Aware that our field evolves in the blink of an eye, I have made the personal commitment to frequently seek for professional development opportunities. This summer, I went to Harvard University to participate in a seminar on Data Visualization.
The location was the CGIS-south building at Harvard University; just a few steps away from Harvard yard and Harvard square, this beautiful building offered convenient, state of the art facilities -a perfect setting for this seminar-.
Imparted by distinguished Professor Hanspeter Pfister, the seminar on Data Visualization was a great opportunity to explore different visual representation methods and techniques, hear the latest on research and new ideas on how to increase the understanding of complex data.
The lectures, team activities and hands-on exercises were an excellent way to dive into the subject. The experience got even richer by sharing ideas with participants; some of them representing global innovators such as Google and HP, not to mention scholars from renowned institutions such as NYU.
The seminar was a fantastic experience that reinforced a clear goal: we need to create simple, creative and user-friendly visual representations of data to improve comprehension, communication, and decision making in a world overloaded with complex information.
Not long ago I was reviewing the usability of a client’s application, including a “status list”; the first thing that caught my attention was the amount of status available and the illegibility of the ‘lights’ identifying the status.
Having researched colour vision deficiency in the past, it was very obvious to me that these status indicators were not only impractical, but also they were not complying with accessibility best practices and laws (US Section 508).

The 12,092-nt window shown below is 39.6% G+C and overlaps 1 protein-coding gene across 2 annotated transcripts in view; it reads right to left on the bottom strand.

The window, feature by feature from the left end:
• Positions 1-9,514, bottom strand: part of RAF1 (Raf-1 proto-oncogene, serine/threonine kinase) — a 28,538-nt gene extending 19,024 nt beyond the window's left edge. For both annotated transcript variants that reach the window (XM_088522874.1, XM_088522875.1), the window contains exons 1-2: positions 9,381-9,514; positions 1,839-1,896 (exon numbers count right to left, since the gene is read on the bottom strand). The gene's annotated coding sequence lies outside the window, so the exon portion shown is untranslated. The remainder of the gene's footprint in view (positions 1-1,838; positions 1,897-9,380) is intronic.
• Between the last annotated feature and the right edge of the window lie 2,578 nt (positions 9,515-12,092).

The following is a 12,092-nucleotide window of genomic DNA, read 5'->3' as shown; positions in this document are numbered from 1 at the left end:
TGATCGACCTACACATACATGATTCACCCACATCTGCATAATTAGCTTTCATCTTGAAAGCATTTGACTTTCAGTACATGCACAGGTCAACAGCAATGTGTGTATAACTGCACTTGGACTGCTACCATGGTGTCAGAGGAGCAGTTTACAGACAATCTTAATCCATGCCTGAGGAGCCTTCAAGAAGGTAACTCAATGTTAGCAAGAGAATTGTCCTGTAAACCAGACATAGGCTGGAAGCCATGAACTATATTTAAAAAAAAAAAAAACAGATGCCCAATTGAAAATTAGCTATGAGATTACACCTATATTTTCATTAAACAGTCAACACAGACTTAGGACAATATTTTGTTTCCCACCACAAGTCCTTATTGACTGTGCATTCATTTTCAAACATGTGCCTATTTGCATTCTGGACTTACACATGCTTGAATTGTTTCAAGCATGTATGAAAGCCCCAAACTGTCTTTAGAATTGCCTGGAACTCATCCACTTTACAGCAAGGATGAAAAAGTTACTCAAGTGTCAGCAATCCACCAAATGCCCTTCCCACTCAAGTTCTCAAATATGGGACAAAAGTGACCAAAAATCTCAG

The colour selection was random and unplanned and the visual treatment was not helping either. The design was trying to add some volume to the ‘status lights’ with light and shadow, making the colour even more confusing. Finally, the page was too busy, using more lights than a Christmas tree.
After discussing this with the client, he confessed an embarrassing situation while presenting the software to a potential client; someone in the audience pointed out that he couldn’t see the ‘status’ that he was talking about.
What to do:
Thinking about Usability and Accessibility doesn’t mean compromising on the result, but including these requirements in the design process.
First of all, always keep in mind that colour-only is not a good identifier. We all perceive colour in different ways and many people may have serious difficulties understanding your message. Forget the ‘traffic light’ concept. Although we are used to the message, this is not the most user-friendly approach.
Review the colours you are using and test different values/hues to achieve a clear contrast in the absence of colour.
Use a combination of colour and symbols to identify your status indicators.
Finally, reduce the clutter.
Do you really need all these status indicators?
Can the status list be simplified to have a cleaner screen?
Do you really need a status indicator when everything is OK?
After all, when driving, you don’t have a green-blinking light in your car dashboard indicating that everything is OK.